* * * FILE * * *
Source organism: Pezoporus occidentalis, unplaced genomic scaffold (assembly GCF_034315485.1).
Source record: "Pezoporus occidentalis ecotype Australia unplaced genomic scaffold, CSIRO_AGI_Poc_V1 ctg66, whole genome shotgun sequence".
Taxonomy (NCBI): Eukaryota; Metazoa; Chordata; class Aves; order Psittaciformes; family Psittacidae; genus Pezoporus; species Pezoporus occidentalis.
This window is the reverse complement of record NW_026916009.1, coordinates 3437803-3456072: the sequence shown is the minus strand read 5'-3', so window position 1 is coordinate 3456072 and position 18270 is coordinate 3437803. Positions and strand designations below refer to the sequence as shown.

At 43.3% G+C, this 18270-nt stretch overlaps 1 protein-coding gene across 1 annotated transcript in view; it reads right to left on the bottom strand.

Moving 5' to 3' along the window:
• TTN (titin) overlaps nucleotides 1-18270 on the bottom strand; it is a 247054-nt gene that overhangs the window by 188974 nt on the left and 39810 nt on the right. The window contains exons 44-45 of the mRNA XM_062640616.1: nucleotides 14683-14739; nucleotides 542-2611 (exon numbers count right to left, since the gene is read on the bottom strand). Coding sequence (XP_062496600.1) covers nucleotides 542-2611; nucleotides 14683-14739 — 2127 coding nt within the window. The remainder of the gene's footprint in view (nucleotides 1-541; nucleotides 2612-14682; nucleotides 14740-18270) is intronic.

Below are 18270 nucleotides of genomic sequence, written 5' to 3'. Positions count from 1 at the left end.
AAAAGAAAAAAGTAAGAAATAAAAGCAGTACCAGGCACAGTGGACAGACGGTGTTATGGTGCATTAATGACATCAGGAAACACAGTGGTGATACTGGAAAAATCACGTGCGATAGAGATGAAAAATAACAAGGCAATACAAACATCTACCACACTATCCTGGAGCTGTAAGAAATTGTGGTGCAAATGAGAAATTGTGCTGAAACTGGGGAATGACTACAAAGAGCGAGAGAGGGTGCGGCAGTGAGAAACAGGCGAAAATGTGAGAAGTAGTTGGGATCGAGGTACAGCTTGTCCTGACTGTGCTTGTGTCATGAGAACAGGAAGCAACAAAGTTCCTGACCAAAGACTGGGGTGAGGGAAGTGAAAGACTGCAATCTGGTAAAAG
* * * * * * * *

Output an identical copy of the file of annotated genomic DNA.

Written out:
Source organism: Pezoporus occidentalis, unplaced genomic scaffold (assembly GCF_034315485.1).
Source record: "Pezoporus occidentalis ecotype Australia unplaced genomic scaffold, CSIRO_AGI_Poc_V1 ctg66, whole genome shotgun sequence".
Taxonomy (NCBI): Eukaryota; Metazoa; Chordata; class Aves; order Psittaciformes; family Psittacidae; genus Pezoporus; species Pezoporus occidentalis.
This window is the reverse complement of record NW_026916009.1, coordinates 3437803-3456072: the sequence shown is the minus strand read 5'-3', so window position 1 is coordinate 3456072 and position 18270 is coordinate 3437803. Positions and strand designations below refer to the sequence as shown.

At 43.3% G+C, this 18270-nt stretch overlaps 1 protein-coding gene across 1 annotated transcript in view; it reads right to left on the bottom strand.

Moving 5' to 3' along the window:
• TTN (titin) overlaps nucleotides 1-18270 on the bottom strand; it is a 247054-nt gene that overhangs the window by 188974 nt on the left and 39810 nt on the right. The window contains exons 44-45 of the mRNA XM_062640616.1: nucleotides 14683-14739; nucleotides 542-2611 (exon numbers count right to left, since the gene is read on the bottom strand). Coding sequence (XP_062496600.1) covers nucleotides 542-2611; nucleotides 14683-14739 — 2127 coding nt within the window. The remainder of the gene's footprint in view (nucleotides 1-541; nucleotides 2612-14682; nucleotides 14740-18270) is intronic.

Below are 18270 nucleotides of genomic sequence, written 5' to 3'. Positions count from 1 at the left end.
AAAAGAAAAAAGTAAGAAATAAAAGCAGTACCAGGCACAGTGGACAGACGGTGTTATGGTGCATTAATGACATCAGGAAACACAGTGGTGATACTGGAAAAATCACGTGCGATAGAGATGAAAAATAACAAGGCAATACAAACATCTACCACACTATCCTGGAGCTGTAAGAAATTGTGGTGCAAATGAGAAATTGTGCTGAAACTGGGGAATGACTACAAAGAGCGAGAGAGGGTGCGGCAGTGAGAAACAGGCGAAAATGTGAGAAGTAGTTGGGATCGAGGTACAGCTTGTCCTGACTGTGCTTGTGTCATGAGAACAGGAAGCAACAAAGTTCCTGACCAAAGACTGGGGTGAGGGAAGTGAAAGACTGCAATCTGGTAAAAG